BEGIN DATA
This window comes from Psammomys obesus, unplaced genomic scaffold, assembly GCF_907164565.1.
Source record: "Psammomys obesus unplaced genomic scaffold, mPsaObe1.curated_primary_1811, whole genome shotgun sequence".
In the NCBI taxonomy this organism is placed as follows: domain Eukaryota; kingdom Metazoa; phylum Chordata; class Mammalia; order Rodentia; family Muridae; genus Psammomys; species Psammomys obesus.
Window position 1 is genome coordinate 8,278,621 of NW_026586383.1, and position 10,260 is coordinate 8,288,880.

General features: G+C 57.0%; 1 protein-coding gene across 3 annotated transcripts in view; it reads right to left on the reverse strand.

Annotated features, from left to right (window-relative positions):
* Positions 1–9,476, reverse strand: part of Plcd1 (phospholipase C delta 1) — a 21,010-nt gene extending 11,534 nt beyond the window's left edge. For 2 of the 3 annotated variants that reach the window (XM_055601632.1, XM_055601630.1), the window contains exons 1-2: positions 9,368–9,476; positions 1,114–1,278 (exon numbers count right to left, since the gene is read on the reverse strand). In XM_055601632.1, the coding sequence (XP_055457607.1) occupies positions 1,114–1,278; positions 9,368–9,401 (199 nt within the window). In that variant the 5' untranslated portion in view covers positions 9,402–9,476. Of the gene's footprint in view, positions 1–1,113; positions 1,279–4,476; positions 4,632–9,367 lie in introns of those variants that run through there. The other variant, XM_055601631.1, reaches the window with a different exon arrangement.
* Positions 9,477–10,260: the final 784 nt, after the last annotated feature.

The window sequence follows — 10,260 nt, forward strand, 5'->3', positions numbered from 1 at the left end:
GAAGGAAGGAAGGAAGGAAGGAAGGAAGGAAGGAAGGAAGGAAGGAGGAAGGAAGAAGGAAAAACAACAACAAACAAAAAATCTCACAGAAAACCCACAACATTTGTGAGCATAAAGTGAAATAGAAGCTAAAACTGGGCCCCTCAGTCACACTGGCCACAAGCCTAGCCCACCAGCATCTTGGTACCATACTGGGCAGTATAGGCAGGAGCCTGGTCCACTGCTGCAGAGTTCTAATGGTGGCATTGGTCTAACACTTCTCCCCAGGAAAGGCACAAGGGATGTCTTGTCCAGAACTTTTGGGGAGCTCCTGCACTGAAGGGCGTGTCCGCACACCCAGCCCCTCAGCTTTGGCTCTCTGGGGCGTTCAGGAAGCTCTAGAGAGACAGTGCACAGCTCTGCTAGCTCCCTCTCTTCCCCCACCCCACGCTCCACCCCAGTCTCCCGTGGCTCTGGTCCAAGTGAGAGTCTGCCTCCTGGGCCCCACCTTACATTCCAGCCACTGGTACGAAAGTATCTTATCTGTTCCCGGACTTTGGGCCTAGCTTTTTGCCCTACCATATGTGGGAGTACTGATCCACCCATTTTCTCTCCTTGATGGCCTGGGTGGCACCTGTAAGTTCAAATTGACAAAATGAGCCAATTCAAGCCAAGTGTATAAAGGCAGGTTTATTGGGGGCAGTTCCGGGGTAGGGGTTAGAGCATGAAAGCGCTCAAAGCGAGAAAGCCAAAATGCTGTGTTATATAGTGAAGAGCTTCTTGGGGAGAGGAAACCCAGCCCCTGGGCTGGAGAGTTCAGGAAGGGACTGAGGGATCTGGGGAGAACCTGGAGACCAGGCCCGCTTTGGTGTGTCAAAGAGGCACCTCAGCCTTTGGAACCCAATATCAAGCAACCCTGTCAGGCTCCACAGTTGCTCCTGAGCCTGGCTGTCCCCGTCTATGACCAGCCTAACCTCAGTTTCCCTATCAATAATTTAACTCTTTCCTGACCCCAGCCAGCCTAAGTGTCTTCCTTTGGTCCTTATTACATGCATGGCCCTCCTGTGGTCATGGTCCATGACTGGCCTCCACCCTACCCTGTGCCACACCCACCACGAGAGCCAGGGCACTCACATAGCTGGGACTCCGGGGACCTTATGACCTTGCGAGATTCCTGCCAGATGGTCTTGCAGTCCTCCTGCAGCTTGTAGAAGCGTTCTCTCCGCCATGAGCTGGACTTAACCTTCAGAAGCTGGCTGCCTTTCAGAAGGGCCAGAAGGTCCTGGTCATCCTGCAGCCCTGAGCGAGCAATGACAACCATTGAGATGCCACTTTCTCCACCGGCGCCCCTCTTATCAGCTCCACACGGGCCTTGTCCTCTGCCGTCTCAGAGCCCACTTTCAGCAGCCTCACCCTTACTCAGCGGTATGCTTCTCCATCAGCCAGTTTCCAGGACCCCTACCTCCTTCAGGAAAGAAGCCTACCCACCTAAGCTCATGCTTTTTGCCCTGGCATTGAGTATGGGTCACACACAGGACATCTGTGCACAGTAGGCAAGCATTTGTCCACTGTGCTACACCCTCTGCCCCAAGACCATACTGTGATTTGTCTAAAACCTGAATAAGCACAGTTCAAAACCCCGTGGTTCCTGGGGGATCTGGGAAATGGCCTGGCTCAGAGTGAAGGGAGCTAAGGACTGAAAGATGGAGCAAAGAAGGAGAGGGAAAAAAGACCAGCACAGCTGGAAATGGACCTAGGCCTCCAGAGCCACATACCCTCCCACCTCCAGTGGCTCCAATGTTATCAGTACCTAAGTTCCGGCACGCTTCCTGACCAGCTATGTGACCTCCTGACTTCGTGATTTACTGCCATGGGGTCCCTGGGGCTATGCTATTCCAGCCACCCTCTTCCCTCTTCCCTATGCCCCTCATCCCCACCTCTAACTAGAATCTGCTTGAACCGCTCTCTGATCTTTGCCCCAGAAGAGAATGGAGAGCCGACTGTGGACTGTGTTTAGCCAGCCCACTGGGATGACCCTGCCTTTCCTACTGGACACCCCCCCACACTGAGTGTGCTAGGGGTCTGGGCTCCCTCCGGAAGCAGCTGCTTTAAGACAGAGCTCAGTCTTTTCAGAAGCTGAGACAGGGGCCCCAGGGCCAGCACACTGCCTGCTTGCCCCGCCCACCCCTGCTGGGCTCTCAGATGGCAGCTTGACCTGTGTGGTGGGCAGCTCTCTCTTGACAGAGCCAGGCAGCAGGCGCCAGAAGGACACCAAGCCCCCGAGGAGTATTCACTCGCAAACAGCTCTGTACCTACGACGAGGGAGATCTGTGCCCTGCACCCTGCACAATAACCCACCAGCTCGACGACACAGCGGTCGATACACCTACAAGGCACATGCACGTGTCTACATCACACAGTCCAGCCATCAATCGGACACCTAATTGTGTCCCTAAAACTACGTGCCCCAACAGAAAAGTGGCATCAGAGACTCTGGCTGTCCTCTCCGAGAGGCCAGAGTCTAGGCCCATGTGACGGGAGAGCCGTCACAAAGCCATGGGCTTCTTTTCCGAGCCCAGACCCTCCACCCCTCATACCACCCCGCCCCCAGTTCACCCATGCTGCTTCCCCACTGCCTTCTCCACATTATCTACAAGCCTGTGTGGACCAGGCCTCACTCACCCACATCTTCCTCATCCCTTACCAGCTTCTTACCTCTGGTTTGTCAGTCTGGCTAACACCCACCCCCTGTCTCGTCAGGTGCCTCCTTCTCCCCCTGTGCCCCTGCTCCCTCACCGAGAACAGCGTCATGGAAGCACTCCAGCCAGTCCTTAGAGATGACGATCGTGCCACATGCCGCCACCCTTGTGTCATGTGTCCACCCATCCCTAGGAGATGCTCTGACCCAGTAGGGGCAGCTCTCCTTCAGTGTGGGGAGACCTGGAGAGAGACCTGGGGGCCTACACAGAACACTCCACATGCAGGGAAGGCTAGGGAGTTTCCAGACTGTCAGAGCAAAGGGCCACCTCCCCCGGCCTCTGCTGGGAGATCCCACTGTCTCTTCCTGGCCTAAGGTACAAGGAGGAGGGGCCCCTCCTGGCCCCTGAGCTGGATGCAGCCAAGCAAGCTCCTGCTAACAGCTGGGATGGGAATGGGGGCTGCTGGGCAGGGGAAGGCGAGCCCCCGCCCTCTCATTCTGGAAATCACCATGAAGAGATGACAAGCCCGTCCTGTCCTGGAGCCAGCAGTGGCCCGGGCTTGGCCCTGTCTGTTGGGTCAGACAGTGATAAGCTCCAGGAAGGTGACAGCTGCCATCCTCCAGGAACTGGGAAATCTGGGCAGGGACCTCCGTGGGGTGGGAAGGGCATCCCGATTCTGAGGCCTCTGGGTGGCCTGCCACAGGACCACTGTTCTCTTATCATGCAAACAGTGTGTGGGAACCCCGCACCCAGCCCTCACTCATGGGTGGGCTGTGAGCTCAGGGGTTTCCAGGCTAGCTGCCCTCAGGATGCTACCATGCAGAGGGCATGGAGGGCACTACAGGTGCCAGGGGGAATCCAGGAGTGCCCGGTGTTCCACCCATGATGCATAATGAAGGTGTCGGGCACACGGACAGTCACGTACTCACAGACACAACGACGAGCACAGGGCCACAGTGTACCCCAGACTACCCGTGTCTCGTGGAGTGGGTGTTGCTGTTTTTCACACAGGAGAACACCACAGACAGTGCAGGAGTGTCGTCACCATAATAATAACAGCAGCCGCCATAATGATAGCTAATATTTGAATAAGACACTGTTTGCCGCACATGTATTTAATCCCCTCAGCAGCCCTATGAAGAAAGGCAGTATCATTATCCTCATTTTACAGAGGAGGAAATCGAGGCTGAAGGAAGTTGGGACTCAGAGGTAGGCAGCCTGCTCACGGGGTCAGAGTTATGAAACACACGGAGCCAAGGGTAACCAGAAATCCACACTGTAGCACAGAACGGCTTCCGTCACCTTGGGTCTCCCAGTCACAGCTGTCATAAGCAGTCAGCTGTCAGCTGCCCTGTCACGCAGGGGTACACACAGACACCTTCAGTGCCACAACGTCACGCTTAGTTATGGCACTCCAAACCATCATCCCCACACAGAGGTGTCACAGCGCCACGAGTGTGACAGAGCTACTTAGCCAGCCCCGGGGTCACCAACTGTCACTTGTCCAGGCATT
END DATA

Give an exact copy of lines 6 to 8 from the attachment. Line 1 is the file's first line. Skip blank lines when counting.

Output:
Annotated features, from left to right (window-relative positions):
* Positions 1–9,476, reverse strand: part of Plcd1 (phospholipase C delta 1) — a 21,010-nt gene extending 11,534 nt beyond the window's left edge. For 2 of the 3 annotated variants that reach the window (XM_055601632.1, XM_055601630.1), the window contains exons 1-2: positions 9,368–9,476; positions 1,114–1,278 (exon numbers count right to left, since the gene is read on the reverse strand). In XM_055601632.1, the coding sequence (XP_055457607.1) occupies positions 1,114–1,278; positions 9,368–9,401 (199 nt within the window). In that variant the 5' untranslated portion in view covers positions 9,402–9,476. Of the gene's footprint in view, positions 1–1,113; positions 1,279–4,476; positions 4,632–9,367 lie in introns of those variants that run through there. The other variant, XM_055601631.1, reaches the window with a different exon arrangement.
* Positions 9,477–10,260: the final 784 nt, after the last annotated feature.